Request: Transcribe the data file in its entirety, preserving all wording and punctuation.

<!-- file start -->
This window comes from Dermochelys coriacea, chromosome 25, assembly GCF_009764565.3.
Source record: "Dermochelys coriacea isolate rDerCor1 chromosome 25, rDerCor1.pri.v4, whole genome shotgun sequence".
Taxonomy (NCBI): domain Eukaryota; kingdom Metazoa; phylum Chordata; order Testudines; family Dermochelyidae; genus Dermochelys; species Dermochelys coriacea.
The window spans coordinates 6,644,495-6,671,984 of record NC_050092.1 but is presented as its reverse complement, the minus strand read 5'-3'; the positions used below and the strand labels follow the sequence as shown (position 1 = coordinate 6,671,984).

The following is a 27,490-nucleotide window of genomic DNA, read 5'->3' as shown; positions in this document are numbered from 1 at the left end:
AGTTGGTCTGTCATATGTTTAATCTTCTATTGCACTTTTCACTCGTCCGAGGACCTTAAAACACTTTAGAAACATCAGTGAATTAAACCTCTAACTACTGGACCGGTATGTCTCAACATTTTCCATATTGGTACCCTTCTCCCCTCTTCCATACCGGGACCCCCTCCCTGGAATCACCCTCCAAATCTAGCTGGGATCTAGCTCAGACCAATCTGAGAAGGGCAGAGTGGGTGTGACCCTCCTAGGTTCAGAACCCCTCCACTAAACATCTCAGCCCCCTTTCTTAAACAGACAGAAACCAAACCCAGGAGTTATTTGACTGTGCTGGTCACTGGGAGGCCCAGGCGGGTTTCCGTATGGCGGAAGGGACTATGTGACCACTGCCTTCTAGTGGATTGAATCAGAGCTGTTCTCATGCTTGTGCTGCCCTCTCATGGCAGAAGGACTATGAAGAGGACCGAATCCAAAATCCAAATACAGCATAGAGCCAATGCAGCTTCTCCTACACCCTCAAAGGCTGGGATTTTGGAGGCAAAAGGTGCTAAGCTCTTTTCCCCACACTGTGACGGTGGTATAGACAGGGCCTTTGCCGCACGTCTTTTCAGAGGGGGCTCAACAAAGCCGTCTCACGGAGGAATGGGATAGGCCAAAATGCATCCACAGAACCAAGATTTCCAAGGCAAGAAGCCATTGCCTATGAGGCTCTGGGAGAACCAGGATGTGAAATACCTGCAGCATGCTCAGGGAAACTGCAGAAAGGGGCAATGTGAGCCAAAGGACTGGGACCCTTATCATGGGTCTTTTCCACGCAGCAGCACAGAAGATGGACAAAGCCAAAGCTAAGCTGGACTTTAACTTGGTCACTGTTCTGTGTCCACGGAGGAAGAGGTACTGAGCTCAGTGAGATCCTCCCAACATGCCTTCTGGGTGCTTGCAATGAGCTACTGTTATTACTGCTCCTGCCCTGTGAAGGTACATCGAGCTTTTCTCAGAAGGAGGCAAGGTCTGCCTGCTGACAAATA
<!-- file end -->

This window comes from Dermochelys coriacea, chromosome 25, assembly GCF_009764565.3.
Source record: "Dermochelys coriacea isolate rDerCor1 chromosome 25, rDerCor1.pri.v4, whole genome shotgun sequence".
Taxonomy (NCBI): domain Eukaryota; kingdom Metazoa; phylum Chordata; order Testudines; family Dermochelyidae; genus Dermochelys; species Dermochelys coriacea.
The window spans coordinates 6,644,495-6,671,984 of record NC_050092.1 but is presented as its reverse complement, the minus strand read 5'-3'; the positions used below and the strand labels follow the sequence as shown (position 1 = coordinate 6,671,984).

The following is a 27,490-nucleotide window of genomic DNA, read 5'->3' as shown; positions in this document are numbered from 1 at the left end:
AGTTGGTCTGTCATATGTTTAATCTTCTATTGCACTTTTCACTCGTCCGAGGACCTTAAAACACTTTAGAAACATCAGTGAATTAAACCTCTAACTACTGGACCGGTATGTCTCAACATTTTCCATATTGGTACCCTTCTCCCCTCTTCCATACCGGGACCCCCTCCCTGGAATCACCCTCCAAATCTAGCTGGGATCTAGCTCAGACCAATCTGAGAAGGGCAGAGTGGGTGTGACCCTCCTAGGTTCAGAACCCCTCCACTAAACATCTCAGCCCCCTTTCTTAAACAGACAGAAACCAAACCCAGGAGTTATTTGACTGTGCTGGTCACTGGGAGGCCCAGGCGGGTTTCCGTATGGCGGAAGGGACTATGTGACCACTGCCTTCTAGTGGATTGAATCAGAGCTGTTCTCATGCTTGTGCTGCCCTCTCATGGCAGAAGGACTATGAAGAGGACCGAATCCAAAATCCAAATACAGCATAGAGCCAATGCAGCTTCTCCTACACCCTCAAAGGCTGGGATTTTGGAGGCAAAAGGTGCTAAGCTCTTTTCCCCACACTGTGACGGTGGTATAGACAGGGCCTTTGCCGCACGTCTTTTCAGAGGGGGCTCAACAAAGCCGTCTCACGGAGGAATGGGATAGGCCAAAATGCATCCACAGAACCAAGATTTCCAAGGCAAGAAGCCATTGCCTATGAGGCTCTGGGAGAACCAGGATGTGAAATACCTGCAGCATGCTCAGGGAAACTGCAGAAAGGGGCAATGTGAGCCAAAGGACTGGGACCCTTATCATGGGTCTTTTCCACGCAGCAGCACAGAAGATGGACAAAGCCAAAGCTAAGCTGGACTTTAACTTGGTCACTGTTCTGTGTCCACGGAGGAAGAGGTACTGAGCTCAGTGAGATCCTCCCAACATGCCTTCTGGGTGCTTGCAATGAGCTACTGTTATTACTGCTCCTGCCCTGTGAAGGTACATCGAGCTTTTCTCAGAAGGAGGCAAGGTCTGCCTGCTGACAAATA